What you need to know about Michigan's ban on flavored e-cigarettes

Posted at 11:37 AM, Sep 04, 2019
and last updated 2019-09-04 13:49:21-04

Gov. Gretchen Whitmer is moving to make Michigan the first state to ban flavored e-cigarettes.

The Democrat announced Wednesday that she ordered the state health department to issue emergency rules. They will prohibit the sale and misleading marketing of flavored nicotine vaping products.

Whitmer says her No. 1 priority is keeping kids safe, and she wants to stop companies that are using candy flavors to "hook children on nicotine." The federal government and nearly every state, including Michigan, bar the sale of e-cigarettes to minors. Michigan signed on in June.

However, Whitmer says Michigan will be the first to ban flavored vaping products, including for adults.


The ban, imposed by the Michigan Department of Health and Human Services (MDHHS), through the direction of Whitmer prohibits the online and retail sales of flavored nicotine products.

The ban will go into effect when the state health department begins issuing rules, which is expected to happen sometime in the next 30 days.

At that point, the ban will last six months and will give Michigan businesses 30 days to comply.

"This is a public health crisis"</h1>

The Governor was able to issue the emergency rules because the MDHHS has issued e-cigarette smoking a public health crisis .

"These products can contain harmful chemicals that put our kids’ health at risk," said Dr. Joneigh Khaldun, Michigan’s chief medical executive.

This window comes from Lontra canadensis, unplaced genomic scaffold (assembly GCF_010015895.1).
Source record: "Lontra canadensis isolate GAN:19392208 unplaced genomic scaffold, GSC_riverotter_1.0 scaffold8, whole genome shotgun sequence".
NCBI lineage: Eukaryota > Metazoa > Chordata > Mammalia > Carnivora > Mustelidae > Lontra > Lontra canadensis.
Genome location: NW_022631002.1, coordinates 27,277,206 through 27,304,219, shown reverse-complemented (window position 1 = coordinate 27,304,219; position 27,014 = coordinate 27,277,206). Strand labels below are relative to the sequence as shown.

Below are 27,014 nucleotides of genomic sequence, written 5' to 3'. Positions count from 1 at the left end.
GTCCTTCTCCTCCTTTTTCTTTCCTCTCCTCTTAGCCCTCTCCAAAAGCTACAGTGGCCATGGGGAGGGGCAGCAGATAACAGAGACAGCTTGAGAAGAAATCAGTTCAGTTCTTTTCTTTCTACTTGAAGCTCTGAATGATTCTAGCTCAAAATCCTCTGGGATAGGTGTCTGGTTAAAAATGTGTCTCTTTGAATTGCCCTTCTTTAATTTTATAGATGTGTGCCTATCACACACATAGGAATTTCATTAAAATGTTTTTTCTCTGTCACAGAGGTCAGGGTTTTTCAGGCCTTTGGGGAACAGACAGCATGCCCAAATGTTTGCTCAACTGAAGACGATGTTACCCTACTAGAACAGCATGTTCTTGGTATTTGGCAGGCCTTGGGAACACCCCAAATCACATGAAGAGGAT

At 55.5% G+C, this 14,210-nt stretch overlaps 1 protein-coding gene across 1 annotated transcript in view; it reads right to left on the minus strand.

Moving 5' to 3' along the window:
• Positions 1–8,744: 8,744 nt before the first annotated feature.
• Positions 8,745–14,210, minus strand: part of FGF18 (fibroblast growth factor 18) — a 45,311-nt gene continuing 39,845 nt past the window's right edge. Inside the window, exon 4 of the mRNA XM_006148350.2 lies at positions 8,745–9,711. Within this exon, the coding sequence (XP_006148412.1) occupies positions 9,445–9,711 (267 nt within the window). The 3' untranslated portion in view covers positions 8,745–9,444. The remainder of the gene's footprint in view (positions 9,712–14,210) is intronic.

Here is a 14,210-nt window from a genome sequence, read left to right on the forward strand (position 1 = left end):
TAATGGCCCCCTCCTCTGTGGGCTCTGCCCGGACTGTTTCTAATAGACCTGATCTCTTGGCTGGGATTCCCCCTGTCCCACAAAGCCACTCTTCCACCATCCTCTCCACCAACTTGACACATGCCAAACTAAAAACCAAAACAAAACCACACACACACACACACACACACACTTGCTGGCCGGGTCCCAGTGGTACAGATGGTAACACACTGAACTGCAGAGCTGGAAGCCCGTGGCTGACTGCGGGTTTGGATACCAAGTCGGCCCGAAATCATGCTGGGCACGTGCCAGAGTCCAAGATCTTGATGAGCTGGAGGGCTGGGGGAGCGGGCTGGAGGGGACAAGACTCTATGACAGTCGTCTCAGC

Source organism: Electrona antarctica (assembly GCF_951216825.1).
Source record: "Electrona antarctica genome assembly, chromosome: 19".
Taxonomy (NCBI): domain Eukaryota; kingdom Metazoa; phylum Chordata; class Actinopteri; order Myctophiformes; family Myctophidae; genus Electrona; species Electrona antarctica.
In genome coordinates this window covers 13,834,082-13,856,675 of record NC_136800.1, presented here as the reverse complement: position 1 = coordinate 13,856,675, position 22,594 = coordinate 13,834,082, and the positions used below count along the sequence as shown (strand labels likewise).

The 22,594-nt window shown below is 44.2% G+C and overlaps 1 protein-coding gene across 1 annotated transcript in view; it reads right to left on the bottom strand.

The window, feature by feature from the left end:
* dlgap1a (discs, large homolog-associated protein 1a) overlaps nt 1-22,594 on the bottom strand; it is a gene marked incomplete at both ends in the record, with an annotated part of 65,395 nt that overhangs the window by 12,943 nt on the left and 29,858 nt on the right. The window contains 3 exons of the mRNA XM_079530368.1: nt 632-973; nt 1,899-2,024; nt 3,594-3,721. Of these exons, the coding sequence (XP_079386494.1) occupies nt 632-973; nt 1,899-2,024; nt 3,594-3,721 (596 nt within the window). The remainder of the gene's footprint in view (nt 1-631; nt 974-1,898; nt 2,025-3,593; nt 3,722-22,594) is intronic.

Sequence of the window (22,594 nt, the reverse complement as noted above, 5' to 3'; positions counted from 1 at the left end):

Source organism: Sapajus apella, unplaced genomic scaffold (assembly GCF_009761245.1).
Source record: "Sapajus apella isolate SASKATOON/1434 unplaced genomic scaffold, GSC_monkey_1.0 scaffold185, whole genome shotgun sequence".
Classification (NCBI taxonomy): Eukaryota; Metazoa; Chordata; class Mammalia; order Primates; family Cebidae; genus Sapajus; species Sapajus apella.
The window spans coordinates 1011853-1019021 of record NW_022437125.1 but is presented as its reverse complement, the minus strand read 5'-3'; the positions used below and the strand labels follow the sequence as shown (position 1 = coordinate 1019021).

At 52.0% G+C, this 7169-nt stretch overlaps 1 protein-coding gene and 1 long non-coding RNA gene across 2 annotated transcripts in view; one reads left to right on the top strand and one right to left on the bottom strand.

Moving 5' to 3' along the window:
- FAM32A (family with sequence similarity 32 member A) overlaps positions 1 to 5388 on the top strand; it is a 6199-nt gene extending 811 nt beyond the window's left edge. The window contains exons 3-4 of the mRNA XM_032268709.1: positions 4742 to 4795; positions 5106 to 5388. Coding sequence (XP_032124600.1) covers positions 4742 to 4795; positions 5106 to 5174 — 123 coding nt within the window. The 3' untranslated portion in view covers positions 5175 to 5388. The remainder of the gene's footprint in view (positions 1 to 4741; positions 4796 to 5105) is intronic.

“In the past few years, we’ve seen an explosive increase in the number of Michigan kids exposed to vaping products."

From 2017 to 2018, e-cigarette use spiked 78% among high school students and 48% among middle school students. In 2018, more than 3.6 million U.S. kids, including 1 in 5 high school students and 1 in 20 middle school students were regular users. These rates are still climbing, likely fueled by the availability of flavors akin to apple juice, bubble gum, and Nerds, according to Whitmer's office.

She cited a study that showed just last year, 21 percent of American high school students and 5 percent of middle school students -- children as young as 12 -- reported having used e-cigarettes or other vape products within a 30-day period.

Just last week, the state health department said it’s investigating six cases of e-cigarettes or vaping-associated respiratory illnesses . All six cases were diagnosed in the past two months; all were reported in the Lower Pennisula.

The health department is investigating but hasn’t identified a specific brand or device related to these illnesses.


The American Vaping Association says the "shameless attempt at backdoor prohibition" could send thousands of ex-smokers back to deadly cigarettes. Gregory Conley, President of the American Vaping Association says the move will force hundreds of small business in Michigan to close.

It says it will support lawsuits to challenge the ban.